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  1. #1
    singersp's Avatar
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    Wilf explains structure for personnel decisions

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    [size=18px]Vikings | Wilf explains structure for personnel decisions[/size]

    Fri, 20 Jan 2006 18:59:21 -0800

    Kevin Seifert, of the Star Tribune, reports Minnesota Vikings owner Zygi Wilf explained how the Vikings will make personnel decisions this off-season.

    Head coach Brad Childress will have the biggest say during free agency and when composing the team's 53-man roster, but will need agreement from the personnel director, who has yet to be hired, and vice president of football operations, Rob Brzezinski.

    Due to time factors during the draft, the personnel director will be in charge of draft-day decisions. Wilf referred to the structure as a triangle with Childress at the top and Brzezinski and the personnel director as the other two corners. Wilf said of himself, "I'm in the middle, not touching any of the sides, and hopefully I don't have to interfere.

    As long as I'm informed about what's going on in that triangle, I don't have to interfere."

    "If at first you don't succeed, parachuting is not for you"

  2. #2
    NordicNed is offline Jersey Retired
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    Re: Wilf explains structure for personnel decisions

    Sounds like a solid game plan to me, just get that wallet ready Ziggy......LOL

    And I bet he does.....


  3. #3
    singersp's Avatar
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    Re: Wilf explains structure for personnel decisions

    Posted on Sun, Jan. 22, 2006

    [size=18px]Division of power[/size]

    Using his family business as the model, Vikings owner Zygi Wilf has determined that the team's key decisions will be handled by a 'Triangle of Authority.

    Pioneer Press

    Vikings owner Zygi Wilf spoke with NFL luminaries such as New England owner Bob Kraft, Pittsburgh owner Dan Rooney and Commissioner Paul Tagliabue in brainstorming his organizational structure over the past few months.

    The Patriots and Steelers are among the teams with omnipotent head coaches, while teams such as Carolina and Chicago empower an old-fashioned general manager.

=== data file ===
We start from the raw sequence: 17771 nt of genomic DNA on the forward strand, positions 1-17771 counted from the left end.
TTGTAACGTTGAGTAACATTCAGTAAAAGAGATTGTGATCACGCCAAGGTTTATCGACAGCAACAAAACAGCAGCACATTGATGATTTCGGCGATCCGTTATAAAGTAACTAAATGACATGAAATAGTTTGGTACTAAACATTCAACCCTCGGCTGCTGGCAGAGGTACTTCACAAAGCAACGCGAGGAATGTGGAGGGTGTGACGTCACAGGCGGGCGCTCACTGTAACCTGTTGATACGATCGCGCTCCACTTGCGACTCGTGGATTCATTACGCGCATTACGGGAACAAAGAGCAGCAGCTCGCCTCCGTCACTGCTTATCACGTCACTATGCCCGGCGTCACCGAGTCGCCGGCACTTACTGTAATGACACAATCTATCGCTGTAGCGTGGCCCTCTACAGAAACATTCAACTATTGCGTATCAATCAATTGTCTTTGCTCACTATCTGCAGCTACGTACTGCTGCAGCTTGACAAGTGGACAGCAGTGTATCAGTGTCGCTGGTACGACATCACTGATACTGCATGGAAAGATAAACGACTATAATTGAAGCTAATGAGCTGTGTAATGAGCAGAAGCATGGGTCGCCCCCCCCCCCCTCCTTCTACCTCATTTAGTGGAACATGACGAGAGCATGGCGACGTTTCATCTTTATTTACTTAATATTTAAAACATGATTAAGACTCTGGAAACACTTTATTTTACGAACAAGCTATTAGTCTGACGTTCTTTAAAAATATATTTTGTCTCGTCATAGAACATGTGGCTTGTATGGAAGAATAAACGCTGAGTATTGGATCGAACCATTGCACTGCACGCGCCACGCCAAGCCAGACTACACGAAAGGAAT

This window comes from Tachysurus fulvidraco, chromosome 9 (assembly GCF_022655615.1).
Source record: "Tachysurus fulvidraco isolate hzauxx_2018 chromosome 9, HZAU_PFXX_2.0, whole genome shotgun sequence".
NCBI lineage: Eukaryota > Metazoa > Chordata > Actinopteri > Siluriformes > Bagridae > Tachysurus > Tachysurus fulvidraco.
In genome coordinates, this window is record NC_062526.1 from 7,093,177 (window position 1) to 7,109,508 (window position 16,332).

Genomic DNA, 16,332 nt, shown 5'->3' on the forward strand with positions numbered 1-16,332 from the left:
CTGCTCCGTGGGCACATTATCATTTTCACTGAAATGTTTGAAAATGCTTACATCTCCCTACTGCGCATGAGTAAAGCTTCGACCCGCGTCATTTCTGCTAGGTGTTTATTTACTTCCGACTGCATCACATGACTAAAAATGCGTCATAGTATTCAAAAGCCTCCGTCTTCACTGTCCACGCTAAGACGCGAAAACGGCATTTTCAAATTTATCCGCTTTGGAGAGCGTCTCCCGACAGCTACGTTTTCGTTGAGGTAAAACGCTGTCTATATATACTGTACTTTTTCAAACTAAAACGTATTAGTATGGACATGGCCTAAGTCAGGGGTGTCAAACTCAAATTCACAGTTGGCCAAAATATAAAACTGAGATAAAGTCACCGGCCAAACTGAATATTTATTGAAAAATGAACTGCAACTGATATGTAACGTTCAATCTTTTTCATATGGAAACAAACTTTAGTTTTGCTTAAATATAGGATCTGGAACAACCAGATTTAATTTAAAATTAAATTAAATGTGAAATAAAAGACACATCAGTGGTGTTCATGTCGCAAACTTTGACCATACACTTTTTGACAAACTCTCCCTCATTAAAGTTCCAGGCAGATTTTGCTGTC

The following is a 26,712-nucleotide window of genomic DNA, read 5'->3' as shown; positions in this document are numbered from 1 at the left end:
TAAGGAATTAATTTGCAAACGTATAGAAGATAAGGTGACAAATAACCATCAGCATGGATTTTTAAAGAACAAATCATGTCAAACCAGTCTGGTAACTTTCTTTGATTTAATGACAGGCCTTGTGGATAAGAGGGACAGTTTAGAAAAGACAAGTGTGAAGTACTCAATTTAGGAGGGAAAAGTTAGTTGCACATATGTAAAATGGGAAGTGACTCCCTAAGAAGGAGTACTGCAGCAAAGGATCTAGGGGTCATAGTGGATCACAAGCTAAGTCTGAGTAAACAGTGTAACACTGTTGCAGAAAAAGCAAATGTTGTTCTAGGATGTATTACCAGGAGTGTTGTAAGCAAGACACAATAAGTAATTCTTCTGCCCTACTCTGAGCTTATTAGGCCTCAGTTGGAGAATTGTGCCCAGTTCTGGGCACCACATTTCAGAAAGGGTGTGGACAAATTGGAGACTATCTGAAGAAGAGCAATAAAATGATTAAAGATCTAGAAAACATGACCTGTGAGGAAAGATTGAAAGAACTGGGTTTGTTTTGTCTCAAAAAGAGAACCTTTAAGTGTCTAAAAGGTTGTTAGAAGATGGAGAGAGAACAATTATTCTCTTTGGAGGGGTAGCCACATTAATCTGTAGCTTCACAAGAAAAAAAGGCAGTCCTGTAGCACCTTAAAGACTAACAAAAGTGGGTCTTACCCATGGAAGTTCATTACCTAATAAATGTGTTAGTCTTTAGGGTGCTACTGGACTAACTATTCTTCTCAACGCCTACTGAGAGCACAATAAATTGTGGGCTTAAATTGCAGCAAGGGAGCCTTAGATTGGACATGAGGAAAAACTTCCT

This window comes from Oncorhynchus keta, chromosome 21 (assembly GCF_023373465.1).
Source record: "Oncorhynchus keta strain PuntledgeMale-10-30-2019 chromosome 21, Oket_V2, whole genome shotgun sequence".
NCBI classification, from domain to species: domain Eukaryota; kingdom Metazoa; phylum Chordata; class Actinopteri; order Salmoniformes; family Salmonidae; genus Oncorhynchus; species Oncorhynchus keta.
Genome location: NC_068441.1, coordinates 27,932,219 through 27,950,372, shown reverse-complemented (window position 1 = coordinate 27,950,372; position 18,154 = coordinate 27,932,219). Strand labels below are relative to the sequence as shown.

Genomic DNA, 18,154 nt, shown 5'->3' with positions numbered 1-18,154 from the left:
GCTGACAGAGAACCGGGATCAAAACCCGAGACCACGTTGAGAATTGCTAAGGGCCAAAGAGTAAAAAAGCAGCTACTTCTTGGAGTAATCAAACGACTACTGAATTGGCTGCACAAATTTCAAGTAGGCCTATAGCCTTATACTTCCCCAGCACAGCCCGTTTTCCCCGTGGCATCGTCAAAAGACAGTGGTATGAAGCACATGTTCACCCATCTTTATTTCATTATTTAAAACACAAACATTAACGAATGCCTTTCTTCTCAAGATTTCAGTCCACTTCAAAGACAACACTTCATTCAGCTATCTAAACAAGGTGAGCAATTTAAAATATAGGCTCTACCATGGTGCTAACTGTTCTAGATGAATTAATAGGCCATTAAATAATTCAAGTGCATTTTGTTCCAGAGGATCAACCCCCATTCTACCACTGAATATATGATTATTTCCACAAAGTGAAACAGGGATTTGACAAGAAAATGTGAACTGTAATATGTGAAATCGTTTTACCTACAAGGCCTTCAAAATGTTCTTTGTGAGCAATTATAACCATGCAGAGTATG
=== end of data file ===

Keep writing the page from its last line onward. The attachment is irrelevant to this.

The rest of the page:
Ultimately, Wilf settled on a familiar setup. After re-signing vice president of football operations Rob Brzezinski to a three-year contract extension and hiring Brad Childress as head coach, Wilf is interviewing candidates to become his director of player personnel, completing what is known as the "Triangle of Authority."

    That approach helped turn Wilf's real estate business into a multi-billion company, and he is optimistic it can turn the Vikings into Super Bowl champions.

    "It follows the guideline that we established in our family business, and that is to communicate and come to a consensus and not to have that much disagreement," Wilf said. "And if you do (disagree), keep it in the family and work it out.

    "What I felt was very important is to make sure that there would be much more communication by all three parties. That necessitates we put three minds together in solving whatever issue is at hand, so we don't rely upon one individual to make these decisions."

    In building Garden Homes Development, Wilf, his brother, Mark, and his cousin, Lenny, were the three points of the company's triangle. Fittingly, Mark and Zygi's father, Joseph, and Lenny's father, the late Harry Wilf, were the patriarchs at the center of that triangle approach.

    Inside the Vikings' triangle are Zygi and Mark Wilf, with Childress, Brzezinski and the personnel director acting as the key points.

    Baltimore executive vice president and general manager Ozzie Newsome said there's a common thread that runs through some of the NFL's most successful teams.

    "As I see the league and what I consider good franchises, they have three strong, talented people in charge," Newsome said. "Those are teams with an involved owner, a head coach and general manager. Those three have to work together and take advantage of each other's strengths."